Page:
Still, the map foretells rich pickup opportunities for Democrats in Congress.
On Long Island, where the two parties each control two districts, the proposal would give Democrats a good chance at winning a third by extending the right-leaning First District west into friendlier territory. The seat is held by Lee Zeldin, a Republican who is bowing out to run for governor.
In New York City, the new 11th District, held by Ms. Malliotakis, would remain geographically centered on Staten Island, but extend farther north into left-leaning parts of Brooklyn, including Sunset Park and Park Slope. The new district would be far harder for a Republican to win and could pave the way for a comeback by Max Rose, a Democrat who held the seat from 2019 to 2020.
And in upstate New York, Democrats are poised to collapse one Republican district altogether and tip another swing seat around Syracuse in their favor by adding more Democratic territory. The changes leave Representative Elise Stefanik, the No. 3 House Republican who represents much of the North Country region, secure, but could force Representative Claudia Tenney, a Republican in a neighboring district, to retire or face the possibility of defeat.
Biggest losers in this process: Claudia Tenney, basically New York's very own Marjorie Traitor Greene and Nicole Malliotakis (plus the Republican Party of Staten Island).
UPDATE From Opposite Ends Of New York
Brittany DeBarros in Staten Island: "When we started campaigning almost a year ago, we did it believing we could win NY-11 as is. We have always maintained that redistricting could only help us. Still, we’ve been told here for so long that we can’t have nice things-- that we have to just accept the crumbs tossed at us. As a result, we have weathered a lot of understandable disillusionment and skepticism. With the release of these maps, I saw new hope and energy ignite in people. I saw people realizing we don’t have to settle for a right-wing Democrat, emboldened to demand more for our communities. We will still be out fundraised and up against a lot of establishment power. But we’re a campaign made by and for people who have nothing to lose but our chains. That’s a kind of power that money can’t buy and with an even more favorable district than most of us imagined, I know that we can really win this."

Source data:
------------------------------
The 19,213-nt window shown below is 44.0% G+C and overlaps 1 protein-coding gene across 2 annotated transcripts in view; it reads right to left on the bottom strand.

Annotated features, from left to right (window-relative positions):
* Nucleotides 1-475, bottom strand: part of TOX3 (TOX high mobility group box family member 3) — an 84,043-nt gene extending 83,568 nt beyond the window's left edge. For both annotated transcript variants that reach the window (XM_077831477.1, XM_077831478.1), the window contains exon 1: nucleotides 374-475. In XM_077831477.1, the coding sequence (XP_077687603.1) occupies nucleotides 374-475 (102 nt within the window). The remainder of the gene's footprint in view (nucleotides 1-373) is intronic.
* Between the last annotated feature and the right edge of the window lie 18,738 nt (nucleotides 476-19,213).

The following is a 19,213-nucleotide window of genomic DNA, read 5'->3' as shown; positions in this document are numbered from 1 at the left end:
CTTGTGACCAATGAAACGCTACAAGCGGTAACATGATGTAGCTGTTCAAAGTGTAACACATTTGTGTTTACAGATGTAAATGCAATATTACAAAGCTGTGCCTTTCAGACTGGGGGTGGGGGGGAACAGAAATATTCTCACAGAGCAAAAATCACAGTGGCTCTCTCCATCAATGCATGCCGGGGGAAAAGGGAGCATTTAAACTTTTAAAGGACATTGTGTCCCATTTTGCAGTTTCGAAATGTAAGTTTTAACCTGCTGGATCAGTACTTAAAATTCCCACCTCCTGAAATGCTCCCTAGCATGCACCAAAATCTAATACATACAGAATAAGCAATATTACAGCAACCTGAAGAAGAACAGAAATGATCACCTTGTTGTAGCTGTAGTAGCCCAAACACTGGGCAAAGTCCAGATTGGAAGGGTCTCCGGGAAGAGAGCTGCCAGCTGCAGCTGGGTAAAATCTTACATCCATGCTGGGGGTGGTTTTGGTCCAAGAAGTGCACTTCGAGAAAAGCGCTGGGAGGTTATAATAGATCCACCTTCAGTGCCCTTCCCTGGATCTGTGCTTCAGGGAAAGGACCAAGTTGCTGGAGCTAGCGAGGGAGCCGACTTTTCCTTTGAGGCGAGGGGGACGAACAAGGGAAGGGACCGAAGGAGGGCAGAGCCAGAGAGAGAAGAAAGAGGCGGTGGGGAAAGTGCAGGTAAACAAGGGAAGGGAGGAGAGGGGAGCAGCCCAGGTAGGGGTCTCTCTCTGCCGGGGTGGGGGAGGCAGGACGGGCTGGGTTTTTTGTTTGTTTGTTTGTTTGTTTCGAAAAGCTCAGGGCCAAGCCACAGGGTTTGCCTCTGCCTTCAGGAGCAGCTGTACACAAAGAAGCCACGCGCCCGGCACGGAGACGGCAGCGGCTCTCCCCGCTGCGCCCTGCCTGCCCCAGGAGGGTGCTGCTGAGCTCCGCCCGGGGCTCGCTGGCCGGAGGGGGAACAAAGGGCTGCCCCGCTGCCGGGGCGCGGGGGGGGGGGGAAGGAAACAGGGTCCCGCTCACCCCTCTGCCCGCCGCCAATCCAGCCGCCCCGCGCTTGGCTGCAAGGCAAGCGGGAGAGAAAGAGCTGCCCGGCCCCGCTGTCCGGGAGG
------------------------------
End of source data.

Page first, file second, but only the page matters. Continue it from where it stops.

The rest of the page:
Steven Holden in Syracuse: "We are very excited about the new district lines, as this is the most progressive district in the state outside of the NYC metro. With great educational institutions such as an Ivy League school with Cornell, my alma mater Syracuse University, along with Ithaca College and SUNY-Cortland, I look forward to working with them to solve Central NY’s issues and to be a bastion of innovation going into the future. This district also is the home to lands of three of the members of the Haudenosaunee Confederacy- Onondaga, Seneca, and the Cayuga. Their two sacred lake-- Onondaga and Seneca-- need massive remediation, and I have spoken to them about my plan to give First Nations the first contracts to be stewards of their land. Our work with the Afghan refugee community in Syracuse gives us a great and long-term relationship helping these people who had our backs. Again, excited is an understatement, as this will prove to everyone that a progressive can win here and remain for a long time."